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Former wrestler, MMA fighter trains Dickinson PD in combat

Press Photo by Bryan Horwath Former MMA fighter and pro wrestler Dan Severn goes through a technique with Brandon Potts of the Devils Lake Police Department during Severn’s ground defenses course for law enforcement Wednesday at Dickinson High School.

Though Hollywood action films and TV dramas often portray law enforcement officers as being in shootouts on a regular basis, the fact is many officers go their entire career without firing their weapon in the line of duty.

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Much more often, officers will become engaged with a perpetrator or suspect in hand-to-hand combat, according to Dickinson Police Department K-9 unit program coordinator Corey Lee, which is why the department called on the services of a man who knows a thing or two about coming out on top in such situations.

Now retired from sports, Dan Severn has had an extensive career in wrestling (both the real and the fake varieties) and was around during the early years of competitive mixed martial arts fighting, a sport that has exploded onto the national scene in recent years.

Wednesday morning, Severn spent some time instructing about 20 law enforcement officers from all over North Dakota on his two-day program, “ground defensives and escapes,” which he teaches at agencies around the country.

“I remember watching Dan when I was in high school, so it’s neat to be able to bring him in to help with some training,” Lee said. “Though I’ve been with officers who have, I’ve never fired my gun in the line of duty, but we’ll go hand-to-hand with people on a regular basis. It’s good to be able to get some additional training in that area and who better to administer it than Dan Severn?”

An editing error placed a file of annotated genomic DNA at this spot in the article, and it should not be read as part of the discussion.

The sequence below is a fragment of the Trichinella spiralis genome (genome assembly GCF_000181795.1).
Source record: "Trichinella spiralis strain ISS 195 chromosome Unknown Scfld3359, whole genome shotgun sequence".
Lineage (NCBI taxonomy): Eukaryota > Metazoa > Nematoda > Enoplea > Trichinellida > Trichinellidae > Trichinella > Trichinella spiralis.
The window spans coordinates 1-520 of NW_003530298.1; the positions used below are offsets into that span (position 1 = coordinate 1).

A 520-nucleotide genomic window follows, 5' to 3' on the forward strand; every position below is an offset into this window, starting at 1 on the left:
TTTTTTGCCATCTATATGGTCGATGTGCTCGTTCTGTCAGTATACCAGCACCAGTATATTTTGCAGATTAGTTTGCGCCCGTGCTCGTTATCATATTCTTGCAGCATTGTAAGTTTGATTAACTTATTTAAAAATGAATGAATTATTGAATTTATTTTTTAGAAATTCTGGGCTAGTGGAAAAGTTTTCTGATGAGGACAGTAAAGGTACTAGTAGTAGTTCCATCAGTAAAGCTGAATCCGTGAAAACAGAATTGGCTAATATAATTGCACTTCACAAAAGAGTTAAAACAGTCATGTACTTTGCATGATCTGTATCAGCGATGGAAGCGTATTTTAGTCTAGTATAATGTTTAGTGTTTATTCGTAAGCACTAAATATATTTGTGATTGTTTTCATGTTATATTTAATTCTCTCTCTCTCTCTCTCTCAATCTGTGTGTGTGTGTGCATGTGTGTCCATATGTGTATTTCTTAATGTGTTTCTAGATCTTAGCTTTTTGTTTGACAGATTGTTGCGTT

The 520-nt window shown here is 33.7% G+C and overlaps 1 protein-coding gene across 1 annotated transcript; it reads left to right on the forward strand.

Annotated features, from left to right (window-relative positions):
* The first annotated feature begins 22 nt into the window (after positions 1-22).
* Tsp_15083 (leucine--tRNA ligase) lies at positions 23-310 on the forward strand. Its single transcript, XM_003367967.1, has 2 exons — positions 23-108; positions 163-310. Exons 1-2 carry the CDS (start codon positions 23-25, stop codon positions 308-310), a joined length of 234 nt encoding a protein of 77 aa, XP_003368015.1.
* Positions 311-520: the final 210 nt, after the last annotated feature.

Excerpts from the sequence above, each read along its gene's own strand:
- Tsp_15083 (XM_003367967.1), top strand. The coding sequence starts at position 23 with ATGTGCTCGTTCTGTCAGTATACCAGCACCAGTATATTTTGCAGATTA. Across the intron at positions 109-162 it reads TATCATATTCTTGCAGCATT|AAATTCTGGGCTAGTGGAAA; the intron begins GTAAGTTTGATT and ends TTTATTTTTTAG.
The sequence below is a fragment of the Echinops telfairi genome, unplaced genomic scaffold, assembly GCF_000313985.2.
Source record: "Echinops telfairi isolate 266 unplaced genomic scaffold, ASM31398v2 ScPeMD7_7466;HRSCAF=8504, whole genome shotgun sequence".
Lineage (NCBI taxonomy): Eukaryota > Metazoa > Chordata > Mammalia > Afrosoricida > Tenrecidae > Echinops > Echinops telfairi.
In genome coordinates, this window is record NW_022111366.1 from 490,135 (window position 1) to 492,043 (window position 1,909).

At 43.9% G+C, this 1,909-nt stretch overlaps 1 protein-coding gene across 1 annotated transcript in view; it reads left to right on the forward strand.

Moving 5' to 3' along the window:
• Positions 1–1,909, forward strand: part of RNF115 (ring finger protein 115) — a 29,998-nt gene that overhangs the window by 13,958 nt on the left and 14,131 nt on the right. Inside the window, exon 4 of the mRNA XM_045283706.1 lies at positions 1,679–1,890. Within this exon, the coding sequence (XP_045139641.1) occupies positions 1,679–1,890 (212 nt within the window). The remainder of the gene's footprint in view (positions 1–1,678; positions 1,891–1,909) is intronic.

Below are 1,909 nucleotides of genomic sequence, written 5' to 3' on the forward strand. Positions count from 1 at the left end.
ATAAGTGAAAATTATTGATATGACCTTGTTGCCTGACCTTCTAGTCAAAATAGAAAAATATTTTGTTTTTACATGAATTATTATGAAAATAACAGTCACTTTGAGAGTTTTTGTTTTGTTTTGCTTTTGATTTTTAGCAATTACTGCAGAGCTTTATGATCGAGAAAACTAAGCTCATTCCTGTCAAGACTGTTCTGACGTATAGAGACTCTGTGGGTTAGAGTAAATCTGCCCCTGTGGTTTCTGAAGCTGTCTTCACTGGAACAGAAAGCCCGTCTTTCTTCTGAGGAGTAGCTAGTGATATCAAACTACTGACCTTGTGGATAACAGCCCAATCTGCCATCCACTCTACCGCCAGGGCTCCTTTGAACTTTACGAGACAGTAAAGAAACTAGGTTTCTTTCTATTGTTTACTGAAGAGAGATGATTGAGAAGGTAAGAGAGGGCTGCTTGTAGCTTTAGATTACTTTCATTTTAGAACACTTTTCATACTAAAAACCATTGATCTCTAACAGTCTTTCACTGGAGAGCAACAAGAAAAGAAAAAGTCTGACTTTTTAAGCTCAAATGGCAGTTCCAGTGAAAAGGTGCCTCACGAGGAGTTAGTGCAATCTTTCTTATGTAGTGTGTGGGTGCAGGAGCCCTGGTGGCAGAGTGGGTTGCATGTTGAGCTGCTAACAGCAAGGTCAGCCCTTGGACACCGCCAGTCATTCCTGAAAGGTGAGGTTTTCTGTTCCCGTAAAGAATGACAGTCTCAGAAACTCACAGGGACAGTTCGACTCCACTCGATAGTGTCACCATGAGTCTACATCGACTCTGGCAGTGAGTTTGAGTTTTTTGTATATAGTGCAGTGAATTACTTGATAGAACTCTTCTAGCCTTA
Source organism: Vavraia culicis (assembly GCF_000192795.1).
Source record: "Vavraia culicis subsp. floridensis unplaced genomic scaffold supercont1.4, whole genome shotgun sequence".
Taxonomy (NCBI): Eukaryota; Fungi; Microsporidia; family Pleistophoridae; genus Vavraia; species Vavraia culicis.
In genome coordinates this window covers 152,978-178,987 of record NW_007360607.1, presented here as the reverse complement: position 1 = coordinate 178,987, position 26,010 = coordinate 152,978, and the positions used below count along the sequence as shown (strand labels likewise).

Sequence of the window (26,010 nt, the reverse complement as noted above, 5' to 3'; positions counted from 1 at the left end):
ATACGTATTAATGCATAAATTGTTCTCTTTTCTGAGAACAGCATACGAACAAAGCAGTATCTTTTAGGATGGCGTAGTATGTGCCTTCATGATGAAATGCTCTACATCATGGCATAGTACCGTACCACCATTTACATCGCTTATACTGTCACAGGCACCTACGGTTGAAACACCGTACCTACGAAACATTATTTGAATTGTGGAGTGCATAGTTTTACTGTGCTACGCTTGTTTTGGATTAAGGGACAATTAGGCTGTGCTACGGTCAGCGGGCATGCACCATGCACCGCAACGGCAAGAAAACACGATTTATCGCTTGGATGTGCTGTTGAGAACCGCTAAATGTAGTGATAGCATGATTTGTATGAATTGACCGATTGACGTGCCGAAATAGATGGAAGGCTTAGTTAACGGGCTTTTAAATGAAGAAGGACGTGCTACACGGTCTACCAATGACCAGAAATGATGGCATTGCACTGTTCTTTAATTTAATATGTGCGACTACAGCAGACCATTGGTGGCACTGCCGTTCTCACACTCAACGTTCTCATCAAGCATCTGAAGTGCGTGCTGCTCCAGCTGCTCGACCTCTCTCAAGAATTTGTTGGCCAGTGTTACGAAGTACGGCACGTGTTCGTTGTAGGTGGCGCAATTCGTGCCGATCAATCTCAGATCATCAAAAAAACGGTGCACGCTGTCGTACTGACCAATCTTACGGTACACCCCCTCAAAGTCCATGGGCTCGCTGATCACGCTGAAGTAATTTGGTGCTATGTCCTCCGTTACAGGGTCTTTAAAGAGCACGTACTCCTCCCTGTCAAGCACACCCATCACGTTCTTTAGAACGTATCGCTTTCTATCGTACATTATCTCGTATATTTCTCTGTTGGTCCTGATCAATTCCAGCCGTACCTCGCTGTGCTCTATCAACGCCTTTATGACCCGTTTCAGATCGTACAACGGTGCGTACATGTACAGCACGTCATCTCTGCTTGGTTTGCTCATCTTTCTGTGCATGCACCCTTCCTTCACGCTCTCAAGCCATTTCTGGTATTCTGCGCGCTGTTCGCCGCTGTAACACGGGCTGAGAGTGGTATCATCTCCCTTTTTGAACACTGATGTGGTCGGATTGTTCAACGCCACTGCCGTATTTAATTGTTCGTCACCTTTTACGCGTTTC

The former All-American wrestler at Arizona State and winner of more than 100 mixed martial arts fights (he retired in January), according to his bio, Severn said he enjoys traveling the nation and putting on clinics for law enforcement agencies.

“It’s really an honor to be able to come in and help the Dickinson Police Department with its ground defensive tactics program,” Severn said. “I work with law enforcement, corrections, Border Patrol, military and Air Marshals, but I have a teaching degree from Arizona State and I also sign up for substitute teaching every fall. What I’m teaching (Wednesday), I take very seriously because this stuff could save an officer’s life.

“I’ve been teaching this course since 1994 and I’ve received emails that stated that the stuff somebody learned in this class saved their bacon.”

While in town this week, Severn, 55, also met with members of the Dickinson High School and Dickinson State University wrestling programs.

“I love the sport of wrestling — I’ve been involved in the sport since 1969,” Severn. “It was a pleasure to be able to spend some time with those young kids. I’ve spent some time in this area in the past including a couple of MMA shows at the 4 Bears Casino (in New Town) and I think it’s a great area. I look around here at what’s going on now and I just see opportunity.”

Along with the new opportunities for growth and expansion that come with the Bakken oil play, the energy boom also has brought new challenges for law enforcement agencies in western North Dakota, said Lee.

“When I started here eight years ago, you could walk into a diner and recognize just about everyone,” Lee said. “Now, that’s different. There are a lot of new faces around town and, when you’re in law enforcement, that can be a spooky feeling. You don’t really know who’s coming and going in your community. That’s just one aspect that’s really changed these last few years.”

For Severn, the man who has done just about everything there is to do in wrestling — including going head-to-head with such stars as The Rock (Dwayne Johnson) — and MMA, he said he’s honored to be able to work with people he refers to as heroes.

“The public perception of those in law enforcement is always positive,” Severn said. “But these are people who are just doing their job for society and putting themselves in harm’s way. These folks are people, they’re not robots, and they put it on the line for us.”


Bryan Horwath
A Wisconsin native, Horwath has been covering news in the Oil Patch of North Dakota since 2012. Horwath currently serves as the senior agriculture and political reporter for The Dickinson Press and, despite the team's tendency to always let him down, remains a diehard Minnesota Vikings fan.
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